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Given the function $y=\frac{1}{3}x^3$ on the interval [0, 3], find the surface area of the revolution on the x-axis.

The derivative is $y'=x^2$, so plugging everything in the integral gives

$$2\pi\int_0^3\frac{x^3}{3}\sqrt{1+(x^2)^2}dx$$ $$2\pi\int_0^3\frac{x^3}{3}\sqrt{1+x^4}dx$$

I got a little stuck here, so looking at the book work, the next step is shown as


After this step, I can figure out the integral, but this setup has me confused on two fronts.

First, how did $2\pi$ transform into $\frac{\pi}{6}$?

Second, where did $4x^3$ come from?

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They are setting up a u-substitution. – The Chaz 2.0 Aug 3 '11 at 14:50
From what I see, this is just a scaling; look at the net scalrs in the product before- and after- the step; before, you have $\frac {2}{3}$; the outer- and inner- scalar terms, and then you have the equivalent $\frac{4}{6}$ the inner- and outer, and there is really nothing else new that I can tell. – gary Aug 3 '11 at 14:52
up vote 3 down vote accepted

It's not just $2 \pi$ transforming into $\frac{\pi}{6}$; it's

$\frac{2 \pi}{3}$ transforming into $\frac{4 \pi}{6}$.

As I mentioned in the comment, they are setting up a u-substitution.

Let $u = 1 + x^4$. Then $du = 4x^3dx$, which they have placed all together in the integrand.

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As to how the $2\pi$ become $\pi/6$, the explanation is simple. The person wanted a $4$ on the "inside". But if you multiply by $4$, you also have to divide by $4$, in order to leave the integral unchanged. This division was done on the outside. Earlier, the $1/3$ had been brought outside.

I think the layout of the calculation was not as good as it might be, it tends to create confusion. First of all, I would write the area formula as $$\int_0^3 2\pi\frac{x^3}{3}\sqrt{1+x^4}\,dx.$$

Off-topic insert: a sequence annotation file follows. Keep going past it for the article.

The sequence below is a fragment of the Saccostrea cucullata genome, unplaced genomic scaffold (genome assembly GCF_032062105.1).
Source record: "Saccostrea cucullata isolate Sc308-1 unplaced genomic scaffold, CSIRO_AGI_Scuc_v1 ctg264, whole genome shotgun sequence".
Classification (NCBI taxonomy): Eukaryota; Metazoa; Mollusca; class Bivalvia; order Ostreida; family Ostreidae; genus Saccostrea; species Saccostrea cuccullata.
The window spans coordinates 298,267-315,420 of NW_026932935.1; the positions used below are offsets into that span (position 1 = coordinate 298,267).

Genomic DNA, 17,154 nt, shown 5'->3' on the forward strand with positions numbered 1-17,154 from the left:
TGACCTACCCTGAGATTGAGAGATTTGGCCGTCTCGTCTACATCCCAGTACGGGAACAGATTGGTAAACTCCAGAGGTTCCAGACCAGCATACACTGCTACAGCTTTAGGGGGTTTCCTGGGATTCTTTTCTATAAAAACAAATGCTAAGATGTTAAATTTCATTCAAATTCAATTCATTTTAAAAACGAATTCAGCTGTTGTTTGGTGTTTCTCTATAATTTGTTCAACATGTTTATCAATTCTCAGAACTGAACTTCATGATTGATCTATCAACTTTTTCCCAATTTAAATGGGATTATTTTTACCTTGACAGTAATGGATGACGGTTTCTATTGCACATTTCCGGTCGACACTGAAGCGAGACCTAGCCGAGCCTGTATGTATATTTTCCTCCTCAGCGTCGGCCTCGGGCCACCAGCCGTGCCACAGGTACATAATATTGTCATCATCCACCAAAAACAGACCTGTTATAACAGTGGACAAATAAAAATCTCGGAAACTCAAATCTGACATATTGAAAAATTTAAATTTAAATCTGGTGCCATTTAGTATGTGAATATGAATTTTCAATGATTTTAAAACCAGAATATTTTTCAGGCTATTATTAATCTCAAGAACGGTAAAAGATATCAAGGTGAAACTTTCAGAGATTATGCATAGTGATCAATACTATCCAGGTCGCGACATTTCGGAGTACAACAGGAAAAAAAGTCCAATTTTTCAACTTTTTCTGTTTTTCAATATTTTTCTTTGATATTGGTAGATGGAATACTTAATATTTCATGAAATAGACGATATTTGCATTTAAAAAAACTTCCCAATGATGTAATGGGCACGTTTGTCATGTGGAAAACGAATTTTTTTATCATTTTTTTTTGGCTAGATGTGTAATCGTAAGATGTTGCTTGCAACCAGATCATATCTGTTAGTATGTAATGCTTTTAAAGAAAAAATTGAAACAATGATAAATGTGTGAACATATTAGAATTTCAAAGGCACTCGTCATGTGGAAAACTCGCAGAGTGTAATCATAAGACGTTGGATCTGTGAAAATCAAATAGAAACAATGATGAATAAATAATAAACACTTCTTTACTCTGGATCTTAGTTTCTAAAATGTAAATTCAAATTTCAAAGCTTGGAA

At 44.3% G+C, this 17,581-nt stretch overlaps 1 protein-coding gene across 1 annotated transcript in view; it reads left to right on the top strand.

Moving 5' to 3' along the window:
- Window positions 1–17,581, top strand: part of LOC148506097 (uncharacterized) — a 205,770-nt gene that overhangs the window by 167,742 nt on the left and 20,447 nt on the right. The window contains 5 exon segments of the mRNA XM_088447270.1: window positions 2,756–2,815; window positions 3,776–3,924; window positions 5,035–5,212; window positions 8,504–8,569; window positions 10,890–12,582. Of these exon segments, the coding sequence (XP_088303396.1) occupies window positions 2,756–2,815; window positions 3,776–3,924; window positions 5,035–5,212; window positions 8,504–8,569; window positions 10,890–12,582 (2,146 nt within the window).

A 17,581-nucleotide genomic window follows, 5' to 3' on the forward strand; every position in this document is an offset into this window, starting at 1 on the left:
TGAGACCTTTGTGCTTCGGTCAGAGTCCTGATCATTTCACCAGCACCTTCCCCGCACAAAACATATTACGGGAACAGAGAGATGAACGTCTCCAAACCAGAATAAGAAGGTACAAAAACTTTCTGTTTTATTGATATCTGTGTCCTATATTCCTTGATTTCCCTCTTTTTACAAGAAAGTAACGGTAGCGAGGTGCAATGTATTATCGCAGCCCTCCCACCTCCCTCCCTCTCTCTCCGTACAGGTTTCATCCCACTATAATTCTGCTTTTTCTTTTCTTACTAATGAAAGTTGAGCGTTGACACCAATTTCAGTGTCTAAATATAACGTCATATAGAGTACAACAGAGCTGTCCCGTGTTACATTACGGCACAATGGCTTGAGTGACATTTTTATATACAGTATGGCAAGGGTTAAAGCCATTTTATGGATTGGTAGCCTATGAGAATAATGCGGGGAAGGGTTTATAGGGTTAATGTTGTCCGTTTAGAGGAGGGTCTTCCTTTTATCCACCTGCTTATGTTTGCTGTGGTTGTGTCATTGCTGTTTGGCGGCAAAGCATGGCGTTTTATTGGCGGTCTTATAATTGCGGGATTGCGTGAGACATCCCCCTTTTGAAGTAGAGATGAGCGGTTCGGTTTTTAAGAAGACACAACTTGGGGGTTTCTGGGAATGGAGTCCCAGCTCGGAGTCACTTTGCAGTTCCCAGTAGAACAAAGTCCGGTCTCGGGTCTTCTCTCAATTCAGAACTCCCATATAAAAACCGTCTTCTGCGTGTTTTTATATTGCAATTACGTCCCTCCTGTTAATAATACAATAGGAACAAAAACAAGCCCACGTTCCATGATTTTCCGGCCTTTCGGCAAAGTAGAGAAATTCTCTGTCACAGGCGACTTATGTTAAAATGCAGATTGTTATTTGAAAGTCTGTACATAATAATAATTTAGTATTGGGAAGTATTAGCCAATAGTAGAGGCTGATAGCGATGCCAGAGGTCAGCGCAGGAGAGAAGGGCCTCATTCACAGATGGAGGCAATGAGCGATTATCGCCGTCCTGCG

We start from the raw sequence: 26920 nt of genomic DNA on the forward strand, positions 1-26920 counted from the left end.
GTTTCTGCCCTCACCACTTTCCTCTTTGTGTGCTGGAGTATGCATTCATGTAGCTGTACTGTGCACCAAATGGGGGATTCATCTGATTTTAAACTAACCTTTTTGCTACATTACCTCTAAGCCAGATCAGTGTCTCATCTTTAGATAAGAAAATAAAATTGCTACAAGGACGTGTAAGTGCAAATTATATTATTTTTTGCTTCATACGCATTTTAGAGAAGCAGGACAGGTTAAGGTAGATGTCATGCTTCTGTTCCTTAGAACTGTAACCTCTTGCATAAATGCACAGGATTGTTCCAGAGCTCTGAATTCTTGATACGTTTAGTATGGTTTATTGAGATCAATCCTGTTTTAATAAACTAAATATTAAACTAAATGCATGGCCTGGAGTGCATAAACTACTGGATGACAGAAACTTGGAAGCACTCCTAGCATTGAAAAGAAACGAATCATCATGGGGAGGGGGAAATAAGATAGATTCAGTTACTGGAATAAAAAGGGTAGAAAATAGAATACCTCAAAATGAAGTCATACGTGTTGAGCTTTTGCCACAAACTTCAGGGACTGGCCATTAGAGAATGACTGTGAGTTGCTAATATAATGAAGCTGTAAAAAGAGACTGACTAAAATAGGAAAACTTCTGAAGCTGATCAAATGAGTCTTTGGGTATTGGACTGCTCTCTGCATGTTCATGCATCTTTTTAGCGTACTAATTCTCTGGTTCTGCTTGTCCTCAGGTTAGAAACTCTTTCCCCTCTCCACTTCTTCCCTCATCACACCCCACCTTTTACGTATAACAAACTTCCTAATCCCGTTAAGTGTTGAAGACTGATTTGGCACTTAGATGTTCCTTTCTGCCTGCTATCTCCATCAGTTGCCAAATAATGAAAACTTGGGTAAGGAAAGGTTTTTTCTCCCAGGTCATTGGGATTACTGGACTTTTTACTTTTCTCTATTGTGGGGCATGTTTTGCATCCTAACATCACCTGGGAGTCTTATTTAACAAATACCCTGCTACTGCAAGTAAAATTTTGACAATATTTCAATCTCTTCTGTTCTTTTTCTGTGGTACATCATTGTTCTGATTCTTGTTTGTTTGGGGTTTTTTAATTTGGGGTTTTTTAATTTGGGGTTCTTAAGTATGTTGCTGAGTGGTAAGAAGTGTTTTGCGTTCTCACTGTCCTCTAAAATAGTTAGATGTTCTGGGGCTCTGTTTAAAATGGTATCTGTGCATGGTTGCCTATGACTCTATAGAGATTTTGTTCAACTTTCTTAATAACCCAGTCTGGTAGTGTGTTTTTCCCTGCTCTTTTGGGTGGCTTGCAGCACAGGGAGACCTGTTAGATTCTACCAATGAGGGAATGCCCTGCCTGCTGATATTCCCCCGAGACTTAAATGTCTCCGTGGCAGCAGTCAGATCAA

The reason for this is that the $2\pi$ "belongs with" $x^3/3$, the expression $2\pi x^3/3$ represents the circumference of a certain circle.

Then for the indefinite integral, I would probably do the substitution more mechanically and less magically, by letting $u=x^4$.

Then $\dfrac{du}{dx}=4x^3$, and therefore $du=4x^3\,dx$, so $x^3\,dx$ (which appears in the expression, if we rearrange a bit) is $(1/4)\,du$. Thus $$\int 2\pi\frac{x^3}{3}\sqrt{1+x^4}\,dx=\int\frac{2\pi}{(3)(4)}u^{1/2}\,du.$$ Now if you like bring the constant to the outside, though it looks pretty happy inside to me.

I would expect that by now you have learned how to substitute for the limits of integration. So actually I would write $$\int_{x=0}^{x=3} 2\pi\frac{x^3}{3}\sqrt{1+x^4}\,dx=\int_{u=0}^{u=81}\frac{2\pi}{(3)(4)}u^{1/2}\,du.$$

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So what's going on is a u-substitution. You start with $$\frac{2\pi}{3}$$ out front (sorry, I don't know how to format the answer) and an integrand of $$x^3*\sqrt{1+x^4}$$. Now, because $$x^3$$ is almost the derivative of what's under the square root, you can add a factor of 4 in front of $$x^3$$, but you have to make up for it by putting a factor of 1/4 out front. Now $$\frac{2\pi}{3}$$ becomes $$\frac{\pi}{6}$$ and you end up with $$4x^3*\sqrt{1+x^4}$$ in the integrand.

Now if you set $$u = 1+x^4$$, then $$du = 4x^3dx$$. So the integrand can be written as $$\sqrt{u}*du$$. Antidifferentiating, you get $$2/3*x^\frac{3}{2}$$. Plugging back in for u, you get $$2/3*(1+x^4)^\frac{3}{2}$$. Now evaluating on [0,3], you get $$(2/3*(82^\frac{3}{2}-1))$$.

Hope that helps! Sorry again for the lack of formatting!

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Mason: you remind me of myself when I got here. You can right-click on terms to see the underlying code; for $x^3$, use 'x^3' between two $'s (the $'s are always use to signal the beginning and end of the part being formatted); for fractions use /frac {}{} between dollar signs, etc. Have fun doing it; it still frustrates the hell out of me (sort of ) :) . – gary Aug 3 '11 at 15:03
That should be $$'s; the two denote the beginning and the end of what you're formatting, e.g., $ x^3 $ is written by putting an 'x_3' between two dollar signs's. – gary Aug 3 '11 at 15:05
Thank you! With your help I was able to fix it up. Now it looks so nice! – Mason Aug 3 '11 at 15:29

$$ 2\pi \int_0^3 {\frac{{x^3 }}{3}\sqrt {1 + x^4 } dx} = \frac{{2\pi }}{3}\int_0^3 {x^3 (1 + x^4 )^{1/2} dx} = \frac{{2\pi }}{{3 \cdot 4}}\int_0^3 {4x^3 (1 + x^4 )^{1/2} dx}$$ $$ = \frac{\pi }{6}\int_0^3 {(1 + x^4 )^{1/2} 4x^3 dx} . $$ Hope this helps.

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On my browser (Firefox 3.6.8), this line runs way into the margin! – The Chaz 2.0 Aug 3 '11 at 14:53
Edited accordingly... – Shai Covo Aug 3 '11 at 15:01

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